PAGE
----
For me entering into any discussion of issues of importance, any issues where there are diverse convictions, requires both clarity about my own convictions and an awareness that I may be wrong. I can contribute little to the discussion if I am unable to be clear about where I stand, but I can get very little out of the discussion if I am unwilling to entertain the possibility that my convictions may in some measure be wrong. If I listen to the other person only in order to find weak points that I may exploit in debate, I miss the possibility of having my own understanding of the issue deepened and, perhaps, my own convictions changed.

I am not optimsic about our chances of having rational, respectful, and fruitful discusssion of difficult issues like same-sex marriage or health insurance reform, but I am not willing to give up hope or to stop talking and listening. While these important conservations have not and will not be easy ones, I think we have no choice but to tackle the important issues with as much honesty and respect and patience as we can muster.

Tuesday, February 2, 2010

The Feast of the Presentation: The Gift of Patience

When the time came for their purification according to the law of Moses, the parents of Jesus brought him up to Jerusalem to present him to the Lord (as it is written in the law of the Lord, "Every firstborn male shall be designated as holy to the Lord"), and they offered a sacrifice according to what is stated in the law of the Lord, "a pair of turtledoves or two young pigeons." (Luke 2:22-24)

One of my favorite tehologians, James Alison, has suggested that the story of the Presentation is an example of how what God is doing is so often overlooked by those who are focused on what the world sees as important. Had I been in the Temple that day, I am sure that my attention would have been drawn to all the activities of the priests and the levites and to the other obviously important people who were there. I would not have noticed the couple from Nazareth and their baby boy as they made the offering prescribed in Torah.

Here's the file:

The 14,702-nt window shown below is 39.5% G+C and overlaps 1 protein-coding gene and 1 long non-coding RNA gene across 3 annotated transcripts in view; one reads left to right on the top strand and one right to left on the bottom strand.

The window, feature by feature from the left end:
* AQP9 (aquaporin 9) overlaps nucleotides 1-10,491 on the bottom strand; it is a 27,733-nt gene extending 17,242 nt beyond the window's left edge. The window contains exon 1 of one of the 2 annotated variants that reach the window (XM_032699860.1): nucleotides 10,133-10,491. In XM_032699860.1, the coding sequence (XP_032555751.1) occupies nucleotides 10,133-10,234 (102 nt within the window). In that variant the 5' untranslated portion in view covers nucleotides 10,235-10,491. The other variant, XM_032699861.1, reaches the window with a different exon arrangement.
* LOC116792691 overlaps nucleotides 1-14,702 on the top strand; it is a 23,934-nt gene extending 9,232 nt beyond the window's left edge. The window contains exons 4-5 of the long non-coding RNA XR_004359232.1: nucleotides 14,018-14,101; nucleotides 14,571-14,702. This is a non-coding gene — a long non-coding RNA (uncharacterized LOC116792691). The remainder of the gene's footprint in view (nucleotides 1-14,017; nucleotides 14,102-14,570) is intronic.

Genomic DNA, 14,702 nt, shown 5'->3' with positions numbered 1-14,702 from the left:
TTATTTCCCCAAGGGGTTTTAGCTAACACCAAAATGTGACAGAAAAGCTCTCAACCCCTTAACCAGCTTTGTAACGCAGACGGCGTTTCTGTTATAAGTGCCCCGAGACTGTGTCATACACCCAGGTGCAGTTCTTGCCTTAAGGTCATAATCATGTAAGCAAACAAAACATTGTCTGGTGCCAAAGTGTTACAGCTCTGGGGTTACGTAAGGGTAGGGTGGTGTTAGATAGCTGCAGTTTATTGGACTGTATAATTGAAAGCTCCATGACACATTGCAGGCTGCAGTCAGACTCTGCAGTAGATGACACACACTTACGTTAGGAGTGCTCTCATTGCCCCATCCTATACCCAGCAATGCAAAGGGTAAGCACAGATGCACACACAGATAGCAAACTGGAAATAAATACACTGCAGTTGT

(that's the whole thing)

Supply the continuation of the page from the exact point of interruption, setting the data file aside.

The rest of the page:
But Simeon and Anna didn't miss the really important thing that was happening that day - God's Messiah had come to the Temple and Simeon and Anna had eyes to see him. I am convinced that Anna's and Simeon's vision had been nurtured as they waited patiently for God to fulfill God's promises. I am convinced as well that the gift of patience is one that we need, perhaps now more than ever. We are an impatient people. We want what we want - and that is not always what we need - and we want it now. We are addicted to instant solutions to every problem - from our aches and pains - to problems with our relationships - to the crisis in the Anglican Communion. We seem unable to see that problems that have taken years - even decades - to develop are unlikely to be solved quickly.

Simeon and Anna had the patience that I lack and were willing to wait. They could have given up waiting, as I often do, when the waiting became longer and longer. But they didn't. They received from God the gift of patience, trusting that God would be faithful and that what God needed them to do was to wait and watch and - when the time was fulfilled - to see the wonderful that God was doing in Jesus the Christ.

Monday, February 1, 2010

What's In A Name?

As Jan and I prepare to retire in June, I have given some thought to the future of this blog. I have found it useful as a way to clarify my thoughts about a wide variety of topics. It has created a very small amount of controversy: a couple of snarky comments, and some questioning by a search committee about whether the political views expressed here were normal parts of my sermons (they aren't, but the committee didn't recommend that I be called to serve that congregation.)

I plan to continue the blog in retirement, but The Gospel in ToyTown will no longer be an appropriate name. I am not very good at finding the right name for things - I was amazed that I came up with The Gospel in ToyTown - and hope that some suggestions will come from readers. A little information about our retirements may get some of you thinking about names:
  1. Jan and I plan to live somewhere near Beverly, Massachusetts.
  2. We will be helping with childcare for our granddaughter Emmaline.
  3. We will be spending time with friends in New Hampshire's Mount Washington Valley.
  4. I will be spending a bit more time than I have this past year as a Trustee of Episcopal Divinity School.
  5. I will continue to work some, taking services for vacationing parish clergy, serving as an interim priest, and helping out at whatever parish we decide to join.

Send me your suggestions ( There may even be a prize for the winner.